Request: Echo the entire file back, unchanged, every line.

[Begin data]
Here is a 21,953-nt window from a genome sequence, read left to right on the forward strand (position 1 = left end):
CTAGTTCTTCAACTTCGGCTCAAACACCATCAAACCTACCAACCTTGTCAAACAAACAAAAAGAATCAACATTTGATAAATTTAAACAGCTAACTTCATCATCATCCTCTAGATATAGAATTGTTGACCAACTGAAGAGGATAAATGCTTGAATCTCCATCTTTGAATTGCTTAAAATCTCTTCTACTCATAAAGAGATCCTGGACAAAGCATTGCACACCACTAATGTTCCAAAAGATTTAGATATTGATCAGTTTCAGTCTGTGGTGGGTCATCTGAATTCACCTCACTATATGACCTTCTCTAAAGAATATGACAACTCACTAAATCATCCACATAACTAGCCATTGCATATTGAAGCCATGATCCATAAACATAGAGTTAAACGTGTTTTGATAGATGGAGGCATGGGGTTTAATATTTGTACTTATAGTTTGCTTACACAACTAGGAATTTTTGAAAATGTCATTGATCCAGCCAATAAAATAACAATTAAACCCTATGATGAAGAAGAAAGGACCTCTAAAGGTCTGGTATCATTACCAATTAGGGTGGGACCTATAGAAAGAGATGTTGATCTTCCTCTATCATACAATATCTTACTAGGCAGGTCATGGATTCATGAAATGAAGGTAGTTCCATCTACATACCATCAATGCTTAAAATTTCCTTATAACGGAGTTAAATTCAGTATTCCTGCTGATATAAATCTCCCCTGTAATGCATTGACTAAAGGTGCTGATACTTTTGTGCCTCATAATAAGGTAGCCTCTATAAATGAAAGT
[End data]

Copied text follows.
Here is a 21,953-nt window from a genome sequence, read left to right on the forward strand (position 1 = left end):
CTAGTTCTTCAACTTCGGCTCAAACACCATCAAACCTACCAACCTTGTCAAACAAACAAAAAGAATCAACATTTGATAAATTTAAACAGCTAACTTCATCATCATCCTCTAGATATAGAATTGTTGACCAACTGAAGAGGATAAATGCTTGAATCTCCATCTTTGAATTGCTTAAAATCTCTTCTACTCATAAAGAGATCCTGGACAAAGCATTGCACACCACTAATGTTCCAAAAGATTTAGATATTGATCAGTTTCAGTCTGTGGTGGGTCATCTGAATTCACCTCACTATATGACCTTCTCTAAAGAATATGACAACTCACTAAATCATCCACATAACTAGCCATTGCATATTGAAGCCATGATCCATAAACATAGAGTTAAACGTGTTTTGATAGATGGAGGCATGGGGTTTAATATTTGTACTTATAGTTTGCTTACACAACTAGGAATTTTTGAAAATGTCATTGATCCAGCCAATAAAATAACAATTAAACCCTATGATGAAGAAGAAAGGACCTCTAAAGGTCTGGTATCATTACCAATTAGGGTGGGACCTATAGAAAGAGATGTTGATCTTCCTCTATCATACAATATCTTACTAGGCAGGTCATGGATTCATGAAATGAAGGTAGTTCCATCTACATACCATCAATGCTTAAAATTTCCTTATAACGGAGTTAAATTCAGTATTCCTGCTGATATAAATCTCCCCTGTAATGCATTGACTAAAGGTGCTGATACTTTTGTGCCTCATAATAAGGTAGCCTCTATAAATGAAAGT